Marco Buti, Vitor Gaspar, 08 July 2021

Almost 30 years ago, the European Council in Maastricht agreed, on 10 December 1991, the draft Treaty on the European Union. In this column, the authors, who were both involved in preparing the summit, examine the arithmetic of the Maastricht reference values in relation to the macroeconomic facts as of today. Broader questions to do with fiscal architecture and institutional design will be addressed in a subsequent column.

Julia Estefania Flores, Davide Furceri, Siddharth Kothari, Jonathan D. Ostry, 28 May 2021

Public debt ratios have increased significantly in 2020 from already elevated levels. Current projections envisage a quick stabilisation and subsequent decline in debt ratios. This column assesses the likelihood of this projection by looking at past evidence on forecast accuracy, based on a new comprehensive dataset of medium-term debt forecasts. It finds that forecasts have systematically understated the actual evolution of debt. If the past is a guide to the future, rather than declining, debt ratios could be some 7% of GDP higher five years from now than they are today in emerging and developing countries.

Mathias Hoffmann, Iryna Stewen, Michael Stiefel, 22 May 2021

Germany’s current account surplus and corporate savings have both been increasing in the last decade. This column shows that German private investment has been low because it has been crowded out by local public bank lending to municipalities. Banks' statutory public lending requirements and the debt brake have both played a role in this, exacerbating the contractionary effect of fiscal consolidation.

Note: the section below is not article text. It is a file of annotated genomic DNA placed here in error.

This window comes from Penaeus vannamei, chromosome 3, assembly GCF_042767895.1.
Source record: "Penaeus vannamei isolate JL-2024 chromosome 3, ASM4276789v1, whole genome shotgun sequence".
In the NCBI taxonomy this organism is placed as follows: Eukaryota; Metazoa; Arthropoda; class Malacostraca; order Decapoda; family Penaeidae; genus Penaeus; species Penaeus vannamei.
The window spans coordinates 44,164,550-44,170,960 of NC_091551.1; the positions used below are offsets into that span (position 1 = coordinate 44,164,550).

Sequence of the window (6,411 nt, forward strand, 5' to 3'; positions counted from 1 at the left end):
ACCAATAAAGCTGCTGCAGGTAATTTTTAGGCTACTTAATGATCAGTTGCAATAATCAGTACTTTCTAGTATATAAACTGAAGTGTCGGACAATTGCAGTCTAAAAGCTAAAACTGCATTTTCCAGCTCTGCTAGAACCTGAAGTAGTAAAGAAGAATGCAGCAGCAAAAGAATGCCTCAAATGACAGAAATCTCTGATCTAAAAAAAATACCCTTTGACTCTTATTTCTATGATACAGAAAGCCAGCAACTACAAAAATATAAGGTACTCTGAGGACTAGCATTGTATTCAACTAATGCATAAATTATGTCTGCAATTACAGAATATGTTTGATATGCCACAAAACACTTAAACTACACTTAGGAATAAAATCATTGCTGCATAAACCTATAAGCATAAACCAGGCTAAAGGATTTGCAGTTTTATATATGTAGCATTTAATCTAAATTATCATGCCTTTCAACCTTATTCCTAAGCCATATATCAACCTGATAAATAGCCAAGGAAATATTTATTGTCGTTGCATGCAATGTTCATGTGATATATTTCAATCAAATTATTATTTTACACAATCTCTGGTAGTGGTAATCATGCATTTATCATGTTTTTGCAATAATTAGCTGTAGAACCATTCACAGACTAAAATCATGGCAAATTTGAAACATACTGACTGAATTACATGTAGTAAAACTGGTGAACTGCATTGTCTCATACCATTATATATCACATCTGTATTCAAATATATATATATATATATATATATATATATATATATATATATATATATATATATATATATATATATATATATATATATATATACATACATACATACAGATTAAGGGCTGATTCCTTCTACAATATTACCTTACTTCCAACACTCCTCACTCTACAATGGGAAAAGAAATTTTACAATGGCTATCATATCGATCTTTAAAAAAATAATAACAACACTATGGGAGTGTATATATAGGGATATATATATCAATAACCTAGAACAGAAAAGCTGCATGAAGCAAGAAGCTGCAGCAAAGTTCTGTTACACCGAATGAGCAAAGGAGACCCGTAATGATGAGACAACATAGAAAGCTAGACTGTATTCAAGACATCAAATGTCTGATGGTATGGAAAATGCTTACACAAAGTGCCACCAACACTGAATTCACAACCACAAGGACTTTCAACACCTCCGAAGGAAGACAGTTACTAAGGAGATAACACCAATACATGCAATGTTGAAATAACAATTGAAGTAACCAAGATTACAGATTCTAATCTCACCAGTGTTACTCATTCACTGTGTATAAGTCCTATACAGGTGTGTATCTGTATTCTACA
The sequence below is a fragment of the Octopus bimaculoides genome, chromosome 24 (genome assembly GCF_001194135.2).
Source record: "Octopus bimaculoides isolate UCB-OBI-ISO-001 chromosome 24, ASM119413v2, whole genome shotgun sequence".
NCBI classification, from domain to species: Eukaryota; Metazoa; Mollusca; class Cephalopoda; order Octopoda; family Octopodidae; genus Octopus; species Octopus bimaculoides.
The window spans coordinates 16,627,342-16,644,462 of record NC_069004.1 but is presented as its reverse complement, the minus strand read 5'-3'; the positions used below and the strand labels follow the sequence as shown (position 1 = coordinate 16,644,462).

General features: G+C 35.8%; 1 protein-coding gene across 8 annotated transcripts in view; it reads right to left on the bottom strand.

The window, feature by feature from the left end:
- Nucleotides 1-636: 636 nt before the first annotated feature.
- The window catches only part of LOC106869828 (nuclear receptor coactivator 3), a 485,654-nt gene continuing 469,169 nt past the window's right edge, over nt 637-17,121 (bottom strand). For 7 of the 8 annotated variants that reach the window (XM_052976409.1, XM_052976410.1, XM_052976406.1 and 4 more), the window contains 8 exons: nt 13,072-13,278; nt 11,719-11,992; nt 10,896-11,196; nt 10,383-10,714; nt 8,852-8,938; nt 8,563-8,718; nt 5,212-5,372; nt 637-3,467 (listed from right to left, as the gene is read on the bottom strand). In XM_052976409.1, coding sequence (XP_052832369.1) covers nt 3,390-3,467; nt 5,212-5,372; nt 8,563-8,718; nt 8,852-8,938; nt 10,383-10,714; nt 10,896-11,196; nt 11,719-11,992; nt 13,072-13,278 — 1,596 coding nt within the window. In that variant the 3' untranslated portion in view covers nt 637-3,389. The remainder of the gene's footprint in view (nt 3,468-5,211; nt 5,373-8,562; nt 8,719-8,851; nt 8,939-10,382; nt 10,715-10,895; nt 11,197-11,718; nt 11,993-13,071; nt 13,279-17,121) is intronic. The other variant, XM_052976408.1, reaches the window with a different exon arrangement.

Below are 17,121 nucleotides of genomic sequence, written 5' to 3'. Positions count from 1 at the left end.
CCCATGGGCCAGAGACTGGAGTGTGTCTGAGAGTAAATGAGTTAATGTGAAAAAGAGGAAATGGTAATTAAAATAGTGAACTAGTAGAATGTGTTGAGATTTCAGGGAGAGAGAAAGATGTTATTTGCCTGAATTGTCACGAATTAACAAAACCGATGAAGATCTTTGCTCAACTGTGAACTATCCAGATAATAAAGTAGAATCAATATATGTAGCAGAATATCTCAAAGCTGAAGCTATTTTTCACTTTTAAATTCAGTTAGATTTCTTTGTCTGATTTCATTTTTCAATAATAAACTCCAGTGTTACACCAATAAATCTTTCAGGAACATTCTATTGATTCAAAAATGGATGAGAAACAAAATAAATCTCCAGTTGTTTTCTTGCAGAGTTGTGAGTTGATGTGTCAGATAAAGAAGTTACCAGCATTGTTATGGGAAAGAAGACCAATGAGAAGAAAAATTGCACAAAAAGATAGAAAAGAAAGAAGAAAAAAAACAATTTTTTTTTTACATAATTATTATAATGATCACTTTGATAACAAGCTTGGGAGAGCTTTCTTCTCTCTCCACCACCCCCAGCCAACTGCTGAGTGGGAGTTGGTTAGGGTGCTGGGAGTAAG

Roel Beetsma, Ludger Schuknecht, 25 March 2021

Luis Garicano, Jesus Saa-Requejo, Tano Santos, 06 October 2020

One lasting effect of the Global Crisis and the Covid-19 crisis will be a large increase in general government debt worldwide. This may lead to a scenario of ‘fiscal dominance’, in which expansionary fiscal policies are combined with accommodating monetary policies to alleviate the debt burden. This column argues that such a situation would put central banks in a precarious position of having to contain inflationary pressures and maintain financial stability. Expanding the independence of central banks and reaffirming the commitment to fighting inflation may be necessary in case of an unexpected inflation shock. 

Andrea Presbitero, Ursula Wiriadinata, 05 August 2020

As interest rate-growth differentials (r-g) have turned negative in many countries, now could be the time for governments to pursue fiscal expansions. However, the downside risks of such policies should not be disregarded. Using a large sample of economies, this column finds that high and increasing public debts, especially when denominated in foreign currencies, can lead to more volatile r-g dynamics. In particular, this is associated with higher probabilities of r-g reversals, tail risks, and an increased exposure to domestic and global shocks. Policymakers should take note of these risks when designing future fiscal expansions.